|Marija Gimbutas honorary award for 2007
Middle East Center, University of Utah
On the 15th of March 2007 was held the guest-lecture of Professor Jak Yakar
(University of Tel Aviv, Israel) at the University of Utah, Salt Lake City, Utah, as
an academic guest of the Middle East Center, University of Utah (a poster),
hosted by Professor Bradley Parker. The visit continued with a participation in
a Seminar on Ethnoarcheology of Anatolia on March 16 and in a
party-discussion organized by the International Institute of Anthropology.
Jak Yakar received the 2007 Marija Gimbutas honorary award initiated by the
International Institute of Anthropology and the Institute of Archaeomythology. In
May he will go to California upon the invitation of the Institute of
Archaeomythology for a lecture at Sonoma State University.
Ethnoarchaeology of Anatolia*
Archaeological data pertaining to rural settlement patterns, and subsistence related
production modes studied through ethnographic observations could be better
understood and interpreted.
Such observations can also help explain the possible reasons for the sudden cessation
of human activities in permanent settlements previously inhabited without significant
Moreover, ethnographic observations of nomadic groups can help create explanatory
models with regard to the nature of transhumance and nomadism presumed to have
existed in ancient Anatolia.
Ever since the principalities period in Anatolia, which gradually emerged since the mid
third millennium BC, the centralized state economies would have depended on settled
communities of farmers and those in the industrial production sectors. Therefore, most
states would not have tolerated the autonomous existence of large tribal polities with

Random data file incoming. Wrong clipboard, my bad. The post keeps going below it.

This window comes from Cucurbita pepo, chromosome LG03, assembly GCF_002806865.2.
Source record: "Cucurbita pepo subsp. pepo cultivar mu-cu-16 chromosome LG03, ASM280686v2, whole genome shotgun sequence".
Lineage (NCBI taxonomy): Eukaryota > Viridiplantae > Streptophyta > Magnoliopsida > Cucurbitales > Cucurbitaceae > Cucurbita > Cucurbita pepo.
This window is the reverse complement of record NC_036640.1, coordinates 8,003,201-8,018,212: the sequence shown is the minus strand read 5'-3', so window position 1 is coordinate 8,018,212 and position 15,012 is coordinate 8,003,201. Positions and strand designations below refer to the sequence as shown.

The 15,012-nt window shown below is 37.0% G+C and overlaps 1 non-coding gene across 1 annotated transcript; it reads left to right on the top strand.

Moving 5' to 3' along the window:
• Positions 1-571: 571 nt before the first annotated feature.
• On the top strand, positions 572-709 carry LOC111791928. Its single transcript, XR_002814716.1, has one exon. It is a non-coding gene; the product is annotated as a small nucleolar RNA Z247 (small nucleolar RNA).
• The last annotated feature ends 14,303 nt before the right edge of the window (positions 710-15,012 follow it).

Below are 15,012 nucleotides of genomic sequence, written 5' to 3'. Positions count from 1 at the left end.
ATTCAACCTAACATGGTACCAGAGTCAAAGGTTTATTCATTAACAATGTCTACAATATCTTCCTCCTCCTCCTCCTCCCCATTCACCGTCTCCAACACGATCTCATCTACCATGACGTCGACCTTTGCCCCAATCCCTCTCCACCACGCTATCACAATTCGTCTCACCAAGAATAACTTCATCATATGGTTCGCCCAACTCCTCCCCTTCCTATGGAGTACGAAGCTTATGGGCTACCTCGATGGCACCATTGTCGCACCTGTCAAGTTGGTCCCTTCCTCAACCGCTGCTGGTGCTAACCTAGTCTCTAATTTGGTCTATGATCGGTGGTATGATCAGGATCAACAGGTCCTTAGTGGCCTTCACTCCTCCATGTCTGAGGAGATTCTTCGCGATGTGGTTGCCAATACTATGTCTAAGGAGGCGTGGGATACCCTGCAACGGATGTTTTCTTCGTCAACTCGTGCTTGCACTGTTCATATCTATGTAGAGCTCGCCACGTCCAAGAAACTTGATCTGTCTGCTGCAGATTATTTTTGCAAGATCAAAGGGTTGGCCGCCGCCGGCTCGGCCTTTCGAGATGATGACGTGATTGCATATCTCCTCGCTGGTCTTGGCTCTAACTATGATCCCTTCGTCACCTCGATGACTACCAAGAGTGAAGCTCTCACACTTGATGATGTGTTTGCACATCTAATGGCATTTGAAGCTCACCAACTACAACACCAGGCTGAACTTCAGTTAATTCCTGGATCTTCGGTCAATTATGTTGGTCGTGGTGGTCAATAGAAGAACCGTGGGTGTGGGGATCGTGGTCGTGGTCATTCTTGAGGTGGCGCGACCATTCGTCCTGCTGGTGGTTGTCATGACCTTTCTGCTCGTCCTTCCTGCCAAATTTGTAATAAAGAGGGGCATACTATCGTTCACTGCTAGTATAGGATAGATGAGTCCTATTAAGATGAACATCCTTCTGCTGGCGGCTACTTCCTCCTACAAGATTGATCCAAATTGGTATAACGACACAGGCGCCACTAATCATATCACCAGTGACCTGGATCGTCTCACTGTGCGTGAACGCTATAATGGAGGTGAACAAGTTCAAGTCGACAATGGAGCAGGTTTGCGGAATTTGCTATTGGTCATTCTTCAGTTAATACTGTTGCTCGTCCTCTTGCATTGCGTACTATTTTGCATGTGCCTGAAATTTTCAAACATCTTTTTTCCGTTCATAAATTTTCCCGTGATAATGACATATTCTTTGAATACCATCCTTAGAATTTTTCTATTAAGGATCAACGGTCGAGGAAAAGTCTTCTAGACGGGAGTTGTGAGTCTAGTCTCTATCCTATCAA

large nomadic components within their borders. Nevertheless, politically delicate but
economically beneficial co-existence with tribal groups could have occasionally existed
in Ancient Anatolia.
Studying the ethno-history of Anatolia, one encounters numerous cases of nomadic
tribes splitting into smaller clan-based groups. Once permanently fragmented into
smaller units, as is the case in modern Turkey, loyalty to the main tribal body is no
longer maintained. On the other hand non-political temporary seasonal fragmentation
towards dispersal into campsites, also described in ethno historical documents, do not
adversely affect tribal unity or change its social fabric.
Ethnographic observations are particularly important in determining the nature of
economic activities in seasonally occupied camp-sites and villages of early Anatolian
societies. Such observations can help explain the reasons for the non-visibility of
ancient nomadic communities' material culture remains.
Architectural characteristics of secondary villages and camps occupied on a seasonal
basis could explain the reasons why these types of sites elude us in archaeological
surveys. This has to do with location, construction material and the temporary nature of
most site locations. Ethnographic records demonstrate that changing patterns in
seasonal migrations is one of the reasons that would have caused the occasional
shifting of site locations in the distant past as well. Situated along riverbanks, protected
mountain valleys and slopes, or occasionally even on hill tops, such sites with their
meager architectural deposits tend to disappear under dense alluvial, erosion or
at the Middle
|A night of jazz at Joe’s Pub
|Wedding feast in Provence